Deconstructing the bow tie
This fanciful example of sartorial flippery has been sported by men through the ages
Men have being tying fabric around their necks since the pharoahs ruled ancient Egypt – and even members of Chinese Emperor Qin Shi Huang’s terracotta army wore a bow of cloth over their armour. During the Thirty Years’ War in Europe (1618 to 1848), Croatian soldiers held their shirt necks closed with a knotted piece of fabric. Dubbed a cravat (from the French word for Croat), this was quickly adopted by the French aristocracy. By the 18th century, a flourish of silk around the neck was a required part of every gentleman’s attire.
The working classes opted for a more durable version made from a combination of horsehair and wood. In England, the 1800s saw the arrival of George Bryan “Beau” Brummell, a fashion-forward member of royal circles who re-established the bow-tied cravat as the very height of sophistication. Since then, the cravat’s evolution has followed two distinct paths. On one hand, it was condensed into the narrow wedge of silk that we now call a tie. On the other, it became increasingly theatrical, and was crafted from stiffer satin to better hold the crisp folds of the bow shape we are familiar with today.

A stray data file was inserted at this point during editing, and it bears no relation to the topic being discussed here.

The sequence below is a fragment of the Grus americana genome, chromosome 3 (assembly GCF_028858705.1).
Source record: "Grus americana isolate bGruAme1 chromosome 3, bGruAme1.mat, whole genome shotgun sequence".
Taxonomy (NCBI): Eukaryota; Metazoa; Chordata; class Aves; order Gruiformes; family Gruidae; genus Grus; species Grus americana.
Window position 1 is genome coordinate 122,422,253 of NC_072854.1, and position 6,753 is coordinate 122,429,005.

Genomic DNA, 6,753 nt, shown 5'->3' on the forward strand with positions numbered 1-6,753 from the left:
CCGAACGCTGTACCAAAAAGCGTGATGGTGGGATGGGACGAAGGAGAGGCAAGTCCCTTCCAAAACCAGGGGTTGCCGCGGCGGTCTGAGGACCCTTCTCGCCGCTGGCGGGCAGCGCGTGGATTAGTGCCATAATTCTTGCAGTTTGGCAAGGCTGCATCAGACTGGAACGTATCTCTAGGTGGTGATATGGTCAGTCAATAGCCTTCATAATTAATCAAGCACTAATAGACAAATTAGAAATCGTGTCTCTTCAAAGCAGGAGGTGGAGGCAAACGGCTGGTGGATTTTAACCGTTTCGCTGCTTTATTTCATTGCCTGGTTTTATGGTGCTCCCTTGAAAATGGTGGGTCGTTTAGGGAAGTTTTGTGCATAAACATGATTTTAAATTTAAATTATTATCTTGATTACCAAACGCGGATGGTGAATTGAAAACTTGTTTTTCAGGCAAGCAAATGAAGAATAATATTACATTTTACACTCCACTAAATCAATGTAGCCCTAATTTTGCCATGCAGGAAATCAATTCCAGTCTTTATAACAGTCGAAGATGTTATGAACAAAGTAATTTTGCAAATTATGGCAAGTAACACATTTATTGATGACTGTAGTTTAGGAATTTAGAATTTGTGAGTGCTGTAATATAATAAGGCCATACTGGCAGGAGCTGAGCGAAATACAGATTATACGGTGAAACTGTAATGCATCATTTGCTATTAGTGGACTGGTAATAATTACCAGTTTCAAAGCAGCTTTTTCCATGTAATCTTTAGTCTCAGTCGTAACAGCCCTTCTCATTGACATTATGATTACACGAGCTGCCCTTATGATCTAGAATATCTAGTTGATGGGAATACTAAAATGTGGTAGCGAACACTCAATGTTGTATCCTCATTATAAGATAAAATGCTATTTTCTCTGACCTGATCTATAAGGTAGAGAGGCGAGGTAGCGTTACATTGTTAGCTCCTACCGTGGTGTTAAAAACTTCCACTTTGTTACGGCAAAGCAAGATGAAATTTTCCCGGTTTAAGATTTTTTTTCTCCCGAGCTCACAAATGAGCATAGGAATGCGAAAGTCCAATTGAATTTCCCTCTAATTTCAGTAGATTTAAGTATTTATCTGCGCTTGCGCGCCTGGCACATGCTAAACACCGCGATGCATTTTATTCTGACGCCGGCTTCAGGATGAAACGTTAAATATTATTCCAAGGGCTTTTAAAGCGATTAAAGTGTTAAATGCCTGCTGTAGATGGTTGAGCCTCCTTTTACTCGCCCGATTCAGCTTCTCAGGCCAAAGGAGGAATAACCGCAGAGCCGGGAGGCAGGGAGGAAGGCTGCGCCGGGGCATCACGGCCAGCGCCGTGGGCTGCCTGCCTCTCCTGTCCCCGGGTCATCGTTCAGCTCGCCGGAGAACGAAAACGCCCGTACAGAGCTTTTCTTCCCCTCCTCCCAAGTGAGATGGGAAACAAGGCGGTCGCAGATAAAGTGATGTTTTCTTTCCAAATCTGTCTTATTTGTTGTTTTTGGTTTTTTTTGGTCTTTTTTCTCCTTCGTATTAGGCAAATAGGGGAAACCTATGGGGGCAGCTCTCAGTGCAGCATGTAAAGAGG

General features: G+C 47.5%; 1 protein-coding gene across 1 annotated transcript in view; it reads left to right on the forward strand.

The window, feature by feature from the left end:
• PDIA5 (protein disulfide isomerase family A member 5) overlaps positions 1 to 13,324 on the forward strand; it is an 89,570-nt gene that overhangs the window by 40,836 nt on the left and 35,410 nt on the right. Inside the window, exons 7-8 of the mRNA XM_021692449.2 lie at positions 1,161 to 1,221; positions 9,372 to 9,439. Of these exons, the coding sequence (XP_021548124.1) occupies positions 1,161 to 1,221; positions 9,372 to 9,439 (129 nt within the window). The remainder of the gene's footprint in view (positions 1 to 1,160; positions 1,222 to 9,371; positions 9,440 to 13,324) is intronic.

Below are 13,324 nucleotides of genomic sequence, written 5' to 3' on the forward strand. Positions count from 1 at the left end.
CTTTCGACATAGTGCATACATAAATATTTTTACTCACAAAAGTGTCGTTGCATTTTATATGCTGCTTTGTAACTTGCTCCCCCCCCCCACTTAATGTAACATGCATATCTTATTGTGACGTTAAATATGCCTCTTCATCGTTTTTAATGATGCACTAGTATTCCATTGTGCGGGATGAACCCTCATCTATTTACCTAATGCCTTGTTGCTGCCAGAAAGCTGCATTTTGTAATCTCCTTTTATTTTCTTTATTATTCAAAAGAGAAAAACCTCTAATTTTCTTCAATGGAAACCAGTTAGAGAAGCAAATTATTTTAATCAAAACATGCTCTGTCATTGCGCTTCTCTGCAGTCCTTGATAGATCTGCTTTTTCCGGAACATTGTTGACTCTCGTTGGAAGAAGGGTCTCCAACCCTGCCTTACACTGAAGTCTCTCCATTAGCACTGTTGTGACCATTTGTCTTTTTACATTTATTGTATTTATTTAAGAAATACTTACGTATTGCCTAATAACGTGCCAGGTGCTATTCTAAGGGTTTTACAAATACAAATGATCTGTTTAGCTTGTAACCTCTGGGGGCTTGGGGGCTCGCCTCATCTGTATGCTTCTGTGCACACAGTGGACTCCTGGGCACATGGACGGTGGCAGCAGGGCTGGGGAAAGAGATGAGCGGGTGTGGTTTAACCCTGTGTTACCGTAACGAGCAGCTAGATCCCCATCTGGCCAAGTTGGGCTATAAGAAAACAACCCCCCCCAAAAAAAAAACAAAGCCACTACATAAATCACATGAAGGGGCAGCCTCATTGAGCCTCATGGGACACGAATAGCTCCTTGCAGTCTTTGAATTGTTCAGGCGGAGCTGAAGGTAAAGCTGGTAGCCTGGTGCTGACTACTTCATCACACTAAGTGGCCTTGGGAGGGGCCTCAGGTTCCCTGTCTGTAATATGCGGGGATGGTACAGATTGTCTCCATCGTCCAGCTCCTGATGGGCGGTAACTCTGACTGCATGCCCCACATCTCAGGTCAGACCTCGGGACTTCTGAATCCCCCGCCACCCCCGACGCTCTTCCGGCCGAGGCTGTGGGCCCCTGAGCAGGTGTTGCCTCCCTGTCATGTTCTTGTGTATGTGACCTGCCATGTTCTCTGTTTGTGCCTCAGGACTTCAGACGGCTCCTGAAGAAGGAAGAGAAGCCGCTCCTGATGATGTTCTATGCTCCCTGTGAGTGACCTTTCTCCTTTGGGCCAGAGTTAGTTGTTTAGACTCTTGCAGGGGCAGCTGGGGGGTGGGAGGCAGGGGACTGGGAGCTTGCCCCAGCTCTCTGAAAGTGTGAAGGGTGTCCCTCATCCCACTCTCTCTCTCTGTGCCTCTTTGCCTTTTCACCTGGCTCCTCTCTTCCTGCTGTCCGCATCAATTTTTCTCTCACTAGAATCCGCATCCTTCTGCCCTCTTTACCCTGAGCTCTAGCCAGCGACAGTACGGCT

In 1886, Pierre Lorillard teamed a bow tie with a new suit he had designed to attend the Tuxedo Club, giving the world ‘black tie’. In the 1930s, Fred Astaire seldom danced without one. Groucho Marx was a fan, and Marlene Dietrich famously wore one in the film Morocco, as did Mary Poppins. More recently, designer Alber Elbaz has adopted one as his sartorial signature, breaking with formal tradition and wearing a bow tie every day.
Now almost exclusively reserved for formal attire, a black bow tie has been worn by famous men from James Bond to Jay Z, and is often spotted on the red carpet. They can be tricky to master, but we recommend that every man has at least one tucked away for those extra special occasions.
Updated: August 10, 2017 07:28 PM